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US Consumers Are Facing A Crushing Debt Servicing Problem
Tyler Durden

US econowatchers have been stumped by a bizarre divergence in the US economy in recent months. On one hand, the aftermath of the March bank crisis which destroyed two of the largest California banks, led to a crippling tightening in credit standards at least according to the SLOOS survey.

On the other hand, after a brief airpocket three months ago when credit card debt saw its lowest increase in over two years, revolving consumer credit has exploded higher and the last two months have seen a near-record increase...

... even as the interest rate on credit cards has jumped to the highest on record.

How is it possible that despite the surge in total credit card debt, and the surge in interest rate on credit card debt, that consumers would continue to spend with the same reckless abandon they exhibited in the aftermath of the covid crash when trillions in new stimmies were flooding bank accounts and rates were at zero? This is a question even veteran Goldman traders are struggling with, to wit:

I continue to scratch my head as one hand all rational information points to harder days ahead as cost of capital debt increases which in turn means cost of living increases and we go through a period of muted growth, rising unemployment and possible stagflation. Yet… remain full, all restaurants booked out, flights are expensive and it feels like the music plays on. 

Maybe the answer is that despite all the gloom and doom, consumer credit is not (yet) a problem, as banks a re clearly willing to supply it, while demand to spend money (on credit) is clearly there. So what is the problem?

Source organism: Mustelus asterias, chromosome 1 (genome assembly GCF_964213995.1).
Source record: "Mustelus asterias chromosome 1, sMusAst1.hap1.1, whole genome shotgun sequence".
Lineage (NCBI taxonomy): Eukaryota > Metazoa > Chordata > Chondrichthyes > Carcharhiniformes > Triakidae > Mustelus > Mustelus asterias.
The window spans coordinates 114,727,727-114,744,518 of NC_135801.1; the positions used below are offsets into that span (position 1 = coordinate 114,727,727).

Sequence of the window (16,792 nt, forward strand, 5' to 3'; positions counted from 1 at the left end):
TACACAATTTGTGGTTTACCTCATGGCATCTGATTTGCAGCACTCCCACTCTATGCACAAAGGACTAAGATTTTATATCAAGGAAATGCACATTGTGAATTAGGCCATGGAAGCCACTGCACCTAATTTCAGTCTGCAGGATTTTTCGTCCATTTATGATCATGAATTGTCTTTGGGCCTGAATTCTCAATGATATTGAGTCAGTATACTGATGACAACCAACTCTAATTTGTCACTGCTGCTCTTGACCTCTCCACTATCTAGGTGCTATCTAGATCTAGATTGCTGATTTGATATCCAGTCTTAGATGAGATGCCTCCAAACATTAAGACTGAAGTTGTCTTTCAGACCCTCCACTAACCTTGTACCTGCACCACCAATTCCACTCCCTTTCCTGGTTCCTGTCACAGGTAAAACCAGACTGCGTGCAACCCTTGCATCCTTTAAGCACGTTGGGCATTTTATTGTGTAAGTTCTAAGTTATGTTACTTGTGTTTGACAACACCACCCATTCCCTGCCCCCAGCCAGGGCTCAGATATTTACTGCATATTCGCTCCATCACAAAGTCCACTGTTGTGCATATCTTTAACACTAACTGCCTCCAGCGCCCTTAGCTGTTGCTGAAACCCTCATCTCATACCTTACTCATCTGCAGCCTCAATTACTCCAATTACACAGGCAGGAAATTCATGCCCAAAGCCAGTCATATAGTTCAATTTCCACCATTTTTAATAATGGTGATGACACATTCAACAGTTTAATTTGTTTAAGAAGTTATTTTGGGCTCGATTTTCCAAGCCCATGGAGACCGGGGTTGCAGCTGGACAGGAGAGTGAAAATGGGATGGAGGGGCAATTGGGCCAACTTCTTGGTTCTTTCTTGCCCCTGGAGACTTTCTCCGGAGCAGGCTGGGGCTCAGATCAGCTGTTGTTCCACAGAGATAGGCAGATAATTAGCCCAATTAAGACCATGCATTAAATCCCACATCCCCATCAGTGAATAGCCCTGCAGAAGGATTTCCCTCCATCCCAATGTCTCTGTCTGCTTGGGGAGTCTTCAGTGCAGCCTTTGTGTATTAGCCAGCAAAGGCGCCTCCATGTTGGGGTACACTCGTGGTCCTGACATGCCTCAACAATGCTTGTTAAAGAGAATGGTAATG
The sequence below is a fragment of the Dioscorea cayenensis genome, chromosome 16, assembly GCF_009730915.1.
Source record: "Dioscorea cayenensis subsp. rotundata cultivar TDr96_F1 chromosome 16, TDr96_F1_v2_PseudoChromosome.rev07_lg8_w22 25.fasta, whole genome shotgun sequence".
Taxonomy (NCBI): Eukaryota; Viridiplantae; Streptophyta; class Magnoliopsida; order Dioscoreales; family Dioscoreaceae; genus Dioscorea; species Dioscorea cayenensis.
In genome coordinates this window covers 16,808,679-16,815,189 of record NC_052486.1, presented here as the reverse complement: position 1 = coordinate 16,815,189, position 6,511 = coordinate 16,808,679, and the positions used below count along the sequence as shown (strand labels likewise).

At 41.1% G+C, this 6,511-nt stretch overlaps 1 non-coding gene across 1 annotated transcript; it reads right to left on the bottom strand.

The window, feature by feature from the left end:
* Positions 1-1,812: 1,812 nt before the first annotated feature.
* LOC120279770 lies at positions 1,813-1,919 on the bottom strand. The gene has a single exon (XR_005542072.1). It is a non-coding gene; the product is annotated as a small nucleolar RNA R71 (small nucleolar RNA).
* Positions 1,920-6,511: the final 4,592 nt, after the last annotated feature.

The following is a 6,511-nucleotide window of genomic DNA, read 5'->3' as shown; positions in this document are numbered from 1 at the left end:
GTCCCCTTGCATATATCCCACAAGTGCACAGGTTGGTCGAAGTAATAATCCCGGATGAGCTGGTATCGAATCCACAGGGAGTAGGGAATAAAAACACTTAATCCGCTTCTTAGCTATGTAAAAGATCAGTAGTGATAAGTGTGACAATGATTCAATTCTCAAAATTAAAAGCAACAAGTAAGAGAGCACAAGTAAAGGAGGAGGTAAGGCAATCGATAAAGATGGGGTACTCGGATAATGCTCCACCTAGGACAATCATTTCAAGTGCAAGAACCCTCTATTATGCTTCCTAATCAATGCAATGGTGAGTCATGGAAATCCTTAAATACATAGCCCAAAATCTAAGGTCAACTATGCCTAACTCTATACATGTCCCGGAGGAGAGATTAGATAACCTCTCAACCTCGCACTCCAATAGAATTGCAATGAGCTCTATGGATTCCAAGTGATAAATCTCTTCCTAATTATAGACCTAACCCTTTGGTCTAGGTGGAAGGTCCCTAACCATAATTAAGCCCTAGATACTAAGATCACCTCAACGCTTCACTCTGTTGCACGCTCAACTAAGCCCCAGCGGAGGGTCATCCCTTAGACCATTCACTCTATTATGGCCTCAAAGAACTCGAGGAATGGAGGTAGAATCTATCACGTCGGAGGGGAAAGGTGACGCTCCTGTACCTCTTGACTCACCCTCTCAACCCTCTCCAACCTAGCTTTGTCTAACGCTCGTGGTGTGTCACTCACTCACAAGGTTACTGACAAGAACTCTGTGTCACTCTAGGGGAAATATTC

According to TS Lombard's Steven Blitz, it's not so much the credit as its servicing that is rapidly becoming the biggest household problem.

As Blitz notes, while nominal revolving and non-revolving credit (w/o student debt) increased 8.1% M/M SAAR in April, it rose "only" 3% when debt is deflated by CPI ex-shelter; furthermore, when looked at on a three-month moving average basis, much of the borrowing growth since 2020 has reflected prices not a real expansion of credit growth relative to the pre-Covid pace, its about the same. As for the acceleration in real credit growth in late 2022, that according to Blitz reflects a drop in energy prices, which is included because people buy gas with credit cards, most of the time.

Another way of looking at the debt stock data reveals that revolving credit as a percent of retail sales ex autos peaked at 3% in May last year and is now down to 1.9% – which of course is still higher than it has been since before the 08-09 recession.

So while it is debatable whether nominal credit usage is a major risk on a stock-to-income basis, one thing that is undisputable is that since interest rates are a lot higher than they have been, interest payments on said debt have soared -- both relative to interest earned and as percent of total wages; in fact, they are now the highest since before 08-09 recession. This, according to Blitz, "will limit growth, just as the Fed planned when it started hiking rates."

Looking beyond the current cycle, the TS Lombard strategist says that a key question for the economy is whether the appetite for leverage returns after a decade of deleveraging. Based on one demographic measure, the answer is yes

In summary, while it is debatable whether what is already a record credit card debt load had led to consumer overleverage, interest payments on credit cards have exploded higher and this, according to Blitz, is "how consumers experience their debt burden first. The borrowing that has underpinned retail spending will reverse quickly once there are sustained signs of labor market weakening."


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